Just out this year, this book breaks down, in detail, how our diets have changed dramatically over the last hundred years, which coincide to the rise in the majority of health problems, and why.  This is pertinent to societies anywhere in the world as it becomes increasingly challenging to avoid industrially prepared (altered) food.  The authors explain how the two biggest culprits, vegetable oils and sugar, have combined to create wide-scale toxic damage which is having compromising physical effects not only on us, but also detrimental hereditary effects.  The medical community at large is considerably fuzzy over how alterted food has chromosonal and molecular effects (look no further than what almost every hospital serves its patients). If you can stomach the details, this is a must read.

Extra Virginity — Tom Muellerextra-virginity

Getting past the history at the beginning, this book explains how much of the olive oil in the market today, the world’s oldest and most prized “healthy” oil, has been corrupted by mafia organizations, and more recently by global food congolermates.  Extra Virgin Olive Oil,  actually a fruit juice, is known to have complex antioxidant properties with an abundance of health benefits.  Unfortunately, the majority of Extra Virgin Olive Oil sold in supermarkets around the world has been bastardized (contaminated), mixed with cheap seed oil and perfumed, almost impossible to detect without thorough testing.  The EU and the FDA are virtually powerless to stop the blatant misrepresentation.  It’s simply too costly.  For anyone who doesn’t use (real) olive oil, well, too bad for them.  For anyone who does, it’s an engrossing and educational read for buyer beware.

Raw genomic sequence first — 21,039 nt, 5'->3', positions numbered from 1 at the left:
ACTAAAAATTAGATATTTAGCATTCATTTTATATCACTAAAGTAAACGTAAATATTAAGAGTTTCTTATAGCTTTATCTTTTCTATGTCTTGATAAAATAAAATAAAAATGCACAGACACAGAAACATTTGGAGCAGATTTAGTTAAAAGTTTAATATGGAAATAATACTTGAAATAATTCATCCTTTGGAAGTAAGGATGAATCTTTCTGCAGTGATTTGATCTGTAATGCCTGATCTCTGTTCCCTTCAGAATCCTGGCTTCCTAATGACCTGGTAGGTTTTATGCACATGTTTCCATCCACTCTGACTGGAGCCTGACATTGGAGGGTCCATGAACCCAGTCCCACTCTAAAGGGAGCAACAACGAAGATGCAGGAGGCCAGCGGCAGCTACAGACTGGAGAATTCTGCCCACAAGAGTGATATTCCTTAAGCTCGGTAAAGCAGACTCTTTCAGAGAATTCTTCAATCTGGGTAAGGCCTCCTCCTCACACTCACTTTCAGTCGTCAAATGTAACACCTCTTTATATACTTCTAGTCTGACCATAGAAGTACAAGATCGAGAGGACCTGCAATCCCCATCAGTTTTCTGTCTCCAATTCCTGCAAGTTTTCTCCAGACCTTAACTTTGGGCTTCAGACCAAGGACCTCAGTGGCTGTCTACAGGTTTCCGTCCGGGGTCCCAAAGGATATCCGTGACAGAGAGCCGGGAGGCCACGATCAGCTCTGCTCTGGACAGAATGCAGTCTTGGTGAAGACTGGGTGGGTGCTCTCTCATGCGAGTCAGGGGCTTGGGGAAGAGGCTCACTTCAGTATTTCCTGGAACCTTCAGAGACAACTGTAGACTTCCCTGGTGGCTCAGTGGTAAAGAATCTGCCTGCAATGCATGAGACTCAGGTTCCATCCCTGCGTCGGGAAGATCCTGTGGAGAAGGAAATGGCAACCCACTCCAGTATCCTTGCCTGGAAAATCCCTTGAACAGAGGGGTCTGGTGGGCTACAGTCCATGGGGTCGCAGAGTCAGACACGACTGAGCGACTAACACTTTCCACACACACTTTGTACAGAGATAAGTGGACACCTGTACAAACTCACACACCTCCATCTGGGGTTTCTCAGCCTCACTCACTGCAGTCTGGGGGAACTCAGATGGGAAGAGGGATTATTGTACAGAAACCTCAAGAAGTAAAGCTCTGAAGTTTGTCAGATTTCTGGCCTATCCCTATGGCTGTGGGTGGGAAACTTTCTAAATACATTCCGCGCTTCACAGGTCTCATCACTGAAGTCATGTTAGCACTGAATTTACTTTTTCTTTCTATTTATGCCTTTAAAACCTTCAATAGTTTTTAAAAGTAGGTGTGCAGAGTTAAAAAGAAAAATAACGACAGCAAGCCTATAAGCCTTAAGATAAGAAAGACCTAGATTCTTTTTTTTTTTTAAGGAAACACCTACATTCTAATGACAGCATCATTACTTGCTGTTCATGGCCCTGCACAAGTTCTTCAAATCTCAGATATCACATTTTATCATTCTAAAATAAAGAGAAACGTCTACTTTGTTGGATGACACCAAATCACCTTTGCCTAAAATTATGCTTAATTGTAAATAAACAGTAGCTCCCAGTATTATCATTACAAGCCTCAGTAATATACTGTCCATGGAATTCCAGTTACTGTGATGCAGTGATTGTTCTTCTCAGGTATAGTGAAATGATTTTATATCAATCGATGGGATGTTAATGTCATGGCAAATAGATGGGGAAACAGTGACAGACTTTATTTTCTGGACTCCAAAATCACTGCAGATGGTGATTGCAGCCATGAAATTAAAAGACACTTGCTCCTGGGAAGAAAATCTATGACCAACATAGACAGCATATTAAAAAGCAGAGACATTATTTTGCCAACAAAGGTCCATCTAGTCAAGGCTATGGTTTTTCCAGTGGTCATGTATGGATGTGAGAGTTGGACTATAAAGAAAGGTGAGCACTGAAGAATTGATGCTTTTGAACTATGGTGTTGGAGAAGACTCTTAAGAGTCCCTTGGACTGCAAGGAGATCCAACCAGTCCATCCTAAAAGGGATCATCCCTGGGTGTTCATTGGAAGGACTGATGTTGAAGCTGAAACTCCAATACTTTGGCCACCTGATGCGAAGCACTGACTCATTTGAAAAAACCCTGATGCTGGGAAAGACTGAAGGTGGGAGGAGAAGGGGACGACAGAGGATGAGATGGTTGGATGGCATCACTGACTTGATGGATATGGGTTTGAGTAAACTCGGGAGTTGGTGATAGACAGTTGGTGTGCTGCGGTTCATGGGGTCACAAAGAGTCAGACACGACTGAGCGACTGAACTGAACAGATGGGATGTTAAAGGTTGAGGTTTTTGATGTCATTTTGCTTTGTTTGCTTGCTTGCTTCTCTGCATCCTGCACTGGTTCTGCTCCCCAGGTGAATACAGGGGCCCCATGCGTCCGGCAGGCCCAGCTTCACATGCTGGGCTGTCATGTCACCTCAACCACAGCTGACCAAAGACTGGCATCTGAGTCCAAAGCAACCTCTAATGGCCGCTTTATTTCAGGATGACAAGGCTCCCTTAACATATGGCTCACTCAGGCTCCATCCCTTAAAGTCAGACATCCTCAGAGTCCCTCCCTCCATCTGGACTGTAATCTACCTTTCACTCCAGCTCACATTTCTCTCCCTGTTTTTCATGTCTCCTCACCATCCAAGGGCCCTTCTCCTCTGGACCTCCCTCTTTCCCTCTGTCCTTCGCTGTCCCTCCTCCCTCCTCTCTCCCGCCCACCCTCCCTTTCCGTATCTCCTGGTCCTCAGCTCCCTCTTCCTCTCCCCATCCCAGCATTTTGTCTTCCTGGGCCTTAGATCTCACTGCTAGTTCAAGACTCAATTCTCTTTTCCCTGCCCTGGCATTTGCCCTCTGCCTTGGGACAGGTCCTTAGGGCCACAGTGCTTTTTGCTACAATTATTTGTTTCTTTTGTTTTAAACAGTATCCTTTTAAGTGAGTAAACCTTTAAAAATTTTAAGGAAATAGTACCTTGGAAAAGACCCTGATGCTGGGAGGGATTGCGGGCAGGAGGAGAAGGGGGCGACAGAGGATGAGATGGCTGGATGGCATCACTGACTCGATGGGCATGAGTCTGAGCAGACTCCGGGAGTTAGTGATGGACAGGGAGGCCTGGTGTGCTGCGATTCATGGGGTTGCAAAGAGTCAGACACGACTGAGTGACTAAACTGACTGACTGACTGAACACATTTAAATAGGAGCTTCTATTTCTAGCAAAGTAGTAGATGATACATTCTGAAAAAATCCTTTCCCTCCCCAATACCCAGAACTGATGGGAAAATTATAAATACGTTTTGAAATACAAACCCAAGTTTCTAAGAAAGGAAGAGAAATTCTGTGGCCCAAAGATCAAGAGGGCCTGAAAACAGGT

sapiensSapiens, (A Brief History of Mankind) — Yuval Noah Harari

You might not be able to take individual action based on this book, but the author eloquently lays out the history of man, offering a bird’s eye perspective of how humankind has evolved.  We think what is going on in our individual worlds and societies as all-important.  This book provides an intelligent, macro frame of reference, helping to contextualize how we, civilizations, and now nations, have transformed to interact with each other (and are continuing to do so).

 

 

 

what’s your secret?

This innocuous question was posed to me twice during a recent week of traveling.  The first by an early 30’ish, relatively slender men’s buyer at a retail clothing company where I was presenting our latest men’s button-down shirt collection.  During a coffee break in their lounge, he asked me “Freddie, after all this time, how have you managed to stay so thin?  What’s your secret?”  (I couldn’t help but thinking that what he meant by “after all this time” was “how does an old fuck like you….”)

He was displaying an unusual amount of cocky swagger and it was evident he wasn’t after anything more than a short answer.  He clearly wanted to remain the center of attention.  I told him my secret was chasing down stray dogs at every opportunity.  He wasn’t amused and insisted that I must have a secret or that I was blessed with good genes.  I shrugged my shoulders and tried to change the subject.  Determined, he went on to say that if he didn’t have his little belly protrusion, which, he claimed, was owed to his Indian heritage, that he would don tight shirts, skip wearing jackets and “really flaunt it.”  At least he was honest as he admitted what is part of our culture’s warped perception.